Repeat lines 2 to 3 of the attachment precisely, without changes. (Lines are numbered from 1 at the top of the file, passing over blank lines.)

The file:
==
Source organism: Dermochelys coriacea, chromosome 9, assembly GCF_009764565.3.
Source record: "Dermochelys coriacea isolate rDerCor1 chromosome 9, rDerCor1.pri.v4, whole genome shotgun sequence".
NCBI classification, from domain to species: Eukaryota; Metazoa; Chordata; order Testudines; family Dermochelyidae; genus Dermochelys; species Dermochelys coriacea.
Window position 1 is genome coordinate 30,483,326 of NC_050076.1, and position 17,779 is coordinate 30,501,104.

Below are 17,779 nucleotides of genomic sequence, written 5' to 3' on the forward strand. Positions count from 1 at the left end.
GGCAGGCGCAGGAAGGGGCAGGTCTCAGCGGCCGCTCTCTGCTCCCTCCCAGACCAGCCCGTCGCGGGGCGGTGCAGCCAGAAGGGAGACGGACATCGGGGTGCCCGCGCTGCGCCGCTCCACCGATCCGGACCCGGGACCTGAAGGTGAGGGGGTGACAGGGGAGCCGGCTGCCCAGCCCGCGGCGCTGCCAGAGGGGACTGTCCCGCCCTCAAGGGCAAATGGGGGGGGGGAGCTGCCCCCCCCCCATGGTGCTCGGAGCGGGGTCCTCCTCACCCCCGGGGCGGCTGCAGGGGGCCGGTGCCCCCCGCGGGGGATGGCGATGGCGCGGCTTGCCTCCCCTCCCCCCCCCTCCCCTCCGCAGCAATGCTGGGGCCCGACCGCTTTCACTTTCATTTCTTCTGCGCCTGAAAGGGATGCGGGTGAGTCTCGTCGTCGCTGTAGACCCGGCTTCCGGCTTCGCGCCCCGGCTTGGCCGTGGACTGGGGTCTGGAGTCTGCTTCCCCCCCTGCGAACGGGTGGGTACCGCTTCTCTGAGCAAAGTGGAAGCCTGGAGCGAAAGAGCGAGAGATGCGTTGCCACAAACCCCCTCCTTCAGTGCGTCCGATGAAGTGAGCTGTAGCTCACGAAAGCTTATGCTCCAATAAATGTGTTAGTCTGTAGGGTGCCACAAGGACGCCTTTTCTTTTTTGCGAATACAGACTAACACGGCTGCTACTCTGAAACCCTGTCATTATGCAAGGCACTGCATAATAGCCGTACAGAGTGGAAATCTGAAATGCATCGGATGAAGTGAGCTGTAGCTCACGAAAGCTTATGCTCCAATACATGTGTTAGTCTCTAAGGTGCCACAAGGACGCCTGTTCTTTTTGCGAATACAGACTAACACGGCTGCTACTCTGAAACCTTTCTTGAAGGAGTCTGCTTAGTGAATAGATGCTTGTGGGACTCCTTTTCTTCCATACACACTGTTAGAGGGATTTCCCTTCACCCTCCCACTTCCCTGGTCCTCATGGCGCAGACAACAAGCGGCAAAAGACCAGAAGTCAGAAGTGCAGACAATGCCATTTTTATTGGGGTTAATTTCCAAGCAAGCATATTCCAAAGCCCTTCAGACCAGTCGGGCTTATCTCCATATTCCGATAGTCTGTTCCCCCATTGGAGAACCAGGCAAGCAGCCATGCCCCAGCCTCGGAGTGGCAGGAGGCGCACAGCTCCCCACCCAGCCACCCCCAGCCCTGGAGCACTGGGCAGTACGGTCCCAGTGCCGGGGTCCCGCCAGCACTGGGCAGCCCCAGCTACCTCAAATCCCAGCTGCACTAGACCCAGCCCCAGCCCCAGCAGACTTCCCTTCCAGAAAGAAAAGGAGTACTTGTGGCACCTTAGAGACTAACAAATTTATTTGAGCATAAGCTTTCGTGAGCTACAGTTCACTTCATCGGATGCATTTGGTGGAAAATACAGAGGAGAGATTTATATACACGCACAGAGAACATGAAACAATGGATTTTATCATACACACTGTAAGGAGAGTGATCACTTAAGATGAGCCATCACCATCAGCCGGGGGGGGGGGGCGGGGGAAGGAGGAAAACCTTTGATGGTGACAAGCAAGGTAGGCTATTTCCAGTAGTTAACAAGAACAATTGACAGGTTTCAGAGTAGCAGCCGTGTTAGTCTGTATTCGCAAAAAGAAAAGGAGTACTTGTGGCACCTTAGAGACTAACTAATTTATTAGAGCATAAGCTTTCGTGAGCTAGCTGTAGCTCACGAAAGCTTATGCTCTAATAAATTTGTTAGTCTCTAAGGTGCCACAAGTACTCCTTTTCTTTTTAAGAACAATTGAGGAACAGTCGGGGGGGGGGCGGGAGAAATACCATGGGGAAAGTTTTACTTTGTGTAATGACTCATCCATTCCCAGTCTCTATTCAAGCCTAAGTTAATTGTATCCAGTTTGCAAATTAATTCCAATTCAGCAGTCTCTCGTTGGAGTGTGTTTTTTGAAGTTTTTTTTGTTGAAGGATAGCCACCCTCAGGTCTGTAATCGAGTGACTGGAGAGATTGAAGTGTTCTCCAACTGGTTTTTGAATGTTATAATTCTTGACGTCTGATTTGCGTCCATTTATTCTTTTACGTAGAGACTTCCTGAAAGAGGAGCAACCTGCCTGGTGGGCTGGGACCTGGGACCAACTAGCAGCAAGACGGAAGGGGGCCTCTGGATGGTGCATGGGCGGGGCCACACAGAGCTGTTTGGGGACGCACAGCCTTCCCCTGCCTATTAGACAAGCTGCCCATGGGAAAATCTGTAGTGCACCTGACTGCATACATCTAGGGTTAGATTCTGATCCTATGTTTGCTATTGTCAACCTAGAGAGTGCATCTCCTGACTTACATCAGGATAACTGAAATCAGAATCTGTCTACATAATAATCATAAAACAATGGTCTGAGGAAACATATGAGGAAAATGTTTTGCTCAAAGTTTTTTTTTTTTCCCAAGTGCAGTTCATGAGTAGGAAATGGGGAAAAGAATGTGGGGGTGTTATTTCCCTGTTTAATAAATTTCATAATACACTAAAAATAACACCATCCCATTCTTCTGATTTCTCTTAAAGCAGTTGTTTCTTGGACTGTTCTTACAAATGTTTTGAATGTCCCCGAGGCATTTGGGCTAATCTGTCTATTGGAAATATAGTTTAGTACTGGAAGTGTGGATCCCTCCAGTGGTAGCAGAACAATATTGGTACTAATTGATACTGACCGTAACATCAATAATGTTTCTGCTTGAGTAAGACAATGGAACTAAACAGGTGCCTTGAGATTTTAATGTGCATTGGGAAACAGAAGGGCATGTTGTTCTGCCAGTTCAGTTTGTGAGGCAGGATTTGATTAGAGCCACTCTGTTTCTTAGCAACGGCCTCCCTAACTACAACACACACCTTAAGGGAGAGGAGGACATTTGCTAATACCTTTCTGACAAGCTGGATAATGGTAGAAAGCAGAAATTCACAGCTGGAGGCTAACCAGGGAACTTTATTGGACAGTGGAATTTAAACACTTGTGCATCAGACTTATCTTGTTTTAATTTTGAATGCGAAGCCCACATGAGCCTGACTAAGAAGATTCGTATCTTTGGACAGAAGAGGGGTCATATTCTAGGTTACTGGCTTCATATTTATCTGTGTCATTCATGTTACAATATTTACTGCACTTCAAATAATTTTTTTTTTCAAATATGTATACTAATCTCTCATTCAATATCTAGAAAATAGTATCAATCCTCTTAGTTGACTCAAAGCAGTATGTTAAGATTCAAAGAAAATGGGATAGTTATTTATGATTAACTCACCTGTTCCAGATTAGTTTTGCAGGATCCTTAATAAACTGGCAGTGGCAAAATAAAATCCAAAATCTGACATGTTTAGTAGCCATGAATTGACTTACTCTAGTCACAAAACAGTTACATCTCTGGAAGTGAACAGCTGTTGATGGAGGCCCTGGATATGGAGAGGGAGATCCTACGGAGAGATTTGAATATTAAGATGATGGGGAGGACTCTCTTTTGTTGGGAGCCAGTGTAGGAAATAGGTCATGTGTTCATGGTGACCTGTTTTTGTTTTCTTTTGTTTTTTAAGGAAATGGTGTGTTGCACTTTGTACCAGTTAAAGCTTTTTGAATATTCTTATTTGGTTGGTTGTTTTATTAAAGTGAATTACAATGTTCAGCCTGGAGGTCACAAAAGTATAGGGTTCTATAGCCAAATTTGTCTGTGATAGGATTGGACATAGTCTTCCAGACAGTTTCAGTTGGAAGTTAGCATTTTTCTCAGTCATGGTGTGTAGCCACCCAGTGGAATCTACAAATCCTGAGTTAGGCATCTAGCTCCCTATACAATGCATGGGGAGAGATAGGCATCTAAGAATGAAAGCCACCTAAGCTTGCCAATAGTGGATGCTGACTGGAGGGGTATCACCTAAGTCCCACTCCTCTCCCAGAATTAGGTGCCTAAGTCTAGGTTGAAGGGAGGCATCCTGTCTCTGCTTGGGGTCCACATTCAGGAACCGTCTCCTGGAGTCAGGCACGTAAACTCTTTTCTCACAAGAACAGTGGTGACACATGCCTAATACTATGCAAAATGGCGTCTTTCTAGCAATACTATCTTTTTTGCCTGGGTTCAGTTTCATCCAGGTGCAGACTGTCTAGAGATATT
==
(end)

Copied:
Source record: "Dermochelys coriacea isolate rDerCor1 chromosome 9, rDerCor1.pri.v4, whole genome shotgun sequence".
NCBI classification, from domain to species: Eukaryota; Metazoa; Chordata; order Testudines; family Dermochelyidae; genus Dermochelys; species Dermochelys coriacea.